Saturday, April 27, 2013 | 2 a.m.
Over a 13-year NFL career as a defensive lineman with the Los Angeles Rams, Tom Mack crushed and tackled opponents with his 6-foot-3 frame and 250 pounds of bulk.
When his playing days were finished, Mack felt great. His body was free from serious injury and he was ready to move into a new career as an engineer.
But eventually, he began to notice pain in his knees. He had become used to dealing with injury during his career, but this was different. Basic tasks — such as golfing, walking and even driving — became painful.
The 69-year-old Henderson resident, who was inducted into the NFL Hall of Fame in 1999, began searching for a doctor who could make him pain-free.
He found Robert Tait, a Harvard-trained surgeon and co-owner of Orthopaedic Institute of Henderson. Tait is the first physician in the Las Vegas area to offer knee replacements made to order through CT scans and 3-D printing. Because the implant and surgical instruments are designed for each patient, Tait said, it addresses the main driver of patient dissatisfaction with knee replacement: residual pain due to poor fit.
"A light bulb went on in my head,” Tait said of his introduction to the custom-made knees through a manufacturer called ConforMIS. “Really, it’s the only thing I’ve seen in 20 years that holds on to the hope that we can utilize the computer before we go into the OR (operating room).”
What Tait found was he could go into surgery with a better idea of how an artificial knee would fit each patient.
Mack’s was just one of more than 3,000 knee replacement surgeries Tait has performed in a 20-year career. In that time, the number of knee implant procedures has risen markedly nationwide.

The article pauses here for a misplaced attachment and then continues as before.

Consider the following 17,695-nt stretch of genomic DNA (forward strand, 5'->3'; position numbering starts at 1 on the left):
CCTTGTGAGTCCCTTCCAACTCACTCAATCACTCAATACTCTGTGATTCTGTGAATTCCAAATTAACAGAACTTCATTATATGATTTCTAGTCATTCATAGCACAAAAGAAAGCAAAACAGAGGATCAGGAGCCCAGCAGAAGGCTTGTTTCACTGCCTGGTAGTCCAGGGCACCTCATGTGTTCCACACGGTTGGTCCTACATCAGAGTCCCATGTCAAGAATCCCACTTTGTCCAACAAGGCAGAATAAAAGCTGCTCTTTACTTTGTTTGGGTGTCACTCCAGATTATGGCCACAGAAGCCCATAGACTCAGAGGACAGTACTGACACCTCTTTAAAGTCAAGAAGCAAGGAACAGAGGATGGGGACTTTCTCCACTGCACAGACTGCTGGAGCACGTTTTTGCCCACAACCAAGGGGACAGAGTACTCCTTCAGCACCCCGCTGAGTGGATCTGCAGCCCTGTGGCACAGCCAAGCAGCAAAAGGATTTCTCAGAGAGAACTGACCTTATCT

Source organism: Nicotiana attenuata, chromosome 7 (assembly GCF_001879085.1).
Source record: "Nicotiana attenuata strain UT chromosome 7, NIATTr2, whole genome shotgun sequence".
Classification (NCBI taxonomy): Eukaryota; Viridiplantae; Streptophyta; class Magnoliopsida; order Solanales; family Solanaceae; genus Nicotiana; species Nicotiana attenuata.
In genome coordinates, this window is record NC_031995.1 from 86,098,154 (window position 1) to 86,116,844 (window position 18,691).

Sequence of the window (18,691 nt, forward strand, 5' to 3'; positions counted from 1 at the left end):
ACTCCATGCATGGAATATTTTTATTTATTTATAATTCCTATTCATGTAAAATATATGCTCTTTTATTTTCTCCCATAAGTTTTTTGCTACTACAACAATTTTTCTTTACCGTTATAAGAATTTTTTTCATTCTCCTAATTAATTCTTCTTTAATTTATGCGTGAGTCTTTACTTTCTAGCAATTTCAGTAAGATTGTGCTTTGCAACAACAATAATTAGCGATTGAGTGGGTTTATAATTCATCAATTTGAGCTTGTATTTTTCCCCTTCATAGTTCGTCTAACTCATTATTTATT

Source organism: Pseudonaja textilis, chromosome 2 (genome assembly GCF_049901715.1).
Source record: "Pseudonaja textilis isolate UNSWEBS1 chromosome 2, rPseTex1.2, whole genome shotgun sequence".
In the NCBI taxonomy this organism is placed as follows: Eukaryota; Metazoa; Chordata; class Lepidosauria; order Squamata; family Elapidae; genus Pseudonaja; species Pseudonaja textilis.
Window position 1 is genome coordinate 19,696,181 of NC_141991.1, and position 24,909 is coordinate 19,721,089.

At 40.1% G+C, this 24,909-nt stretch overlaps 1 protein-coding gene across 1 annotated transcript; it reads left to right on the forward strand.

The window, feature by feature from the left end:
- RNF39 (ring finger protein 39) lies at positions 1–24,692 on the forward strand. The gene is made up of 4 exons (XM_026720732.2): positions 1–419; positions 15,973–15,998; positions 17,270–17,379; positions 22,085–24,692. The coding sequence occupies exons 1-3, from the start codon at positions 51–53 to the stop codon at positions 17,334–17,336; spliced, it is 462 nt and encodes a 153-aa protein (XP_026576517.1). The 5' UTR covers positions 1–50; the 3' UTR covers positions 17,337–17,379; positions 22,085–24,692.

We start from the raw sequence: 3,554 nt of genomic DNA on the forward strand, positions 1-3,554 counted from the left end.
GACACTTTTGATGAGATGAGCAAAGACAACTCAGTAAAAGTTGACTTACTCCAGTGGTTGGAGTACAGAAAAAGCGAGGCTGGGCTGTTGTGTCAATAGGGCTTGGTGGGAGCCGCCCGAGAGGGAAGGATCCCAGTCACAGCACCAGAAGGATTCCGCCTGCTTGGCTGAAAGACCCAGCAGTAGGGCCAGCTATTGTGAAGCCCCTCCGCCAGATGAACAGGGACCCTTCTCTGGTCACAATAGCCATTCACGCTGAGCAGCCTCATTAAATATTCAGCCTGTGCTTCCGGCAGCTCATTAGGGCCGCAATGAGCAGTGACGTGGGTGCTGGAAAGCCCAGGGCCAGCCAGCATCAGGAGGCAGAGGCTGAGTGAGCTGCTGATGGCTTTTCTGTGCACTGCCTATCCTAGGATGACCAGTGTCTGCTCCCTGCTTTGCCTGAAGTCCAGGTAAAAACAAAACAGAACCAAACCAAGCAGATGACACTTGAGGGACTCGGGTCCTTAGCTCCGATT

A September report in the Journal of the American Medical Association looked at knee replacements from 1991 to 2010 among 3.5 million Medicare patients. The study found a 161.5 percent increase in procedures during the study period.
The annual number of procedures in the United States now stands at more than 600,000 — at a combined cost of about $9 billion, the study notes.
"This growth is likely driven by a combination of factors, including an expansion in the types of patients considered likely to benefit from (total knee replacements), an aging population and an increasing prevalence of certain conditions that predispose patients to osteoarthritis, most notably obesity," the study authors wrote.
Tait said most of the surgeries he has done have been with off-the-shelf knees, but he recently made the change to custom implants.
He said about 1 in 5 people have some sort of residual pain with off-the-shelf implants, a number he says is cut by about 20 percent with a custom-fit knee. Additionally, Tait says the ConforMIS knees are at least $10,000 cheaper than custom-fit replacements used to be.
And though Mack hasn’t had any pain in either knee (one a standard joint, the other a CoforMIS model), not all patients are so lucky.
With his new knees, Mack can do whatever he wants — without pain. He can make his weekly golf games, though with a 26 handicap, he insists that his skills have to catch up with his pain-free knees.
“What you suddenly realize is, ‘My god, all the nagging pain I had is gone,’” Mack said.
As for limitations, Mack doesn’t have any. Like in the old days, he can walk and drive a car without a problem. And though he’s cleared to do athletically rigorous activities such as skiing and running, he doesn’t mind leaving that behind.
“I don’t run because I don’t really have much interest in it,” Mack said with a laugh. “I figure I used to do it for a living and that’s enough.”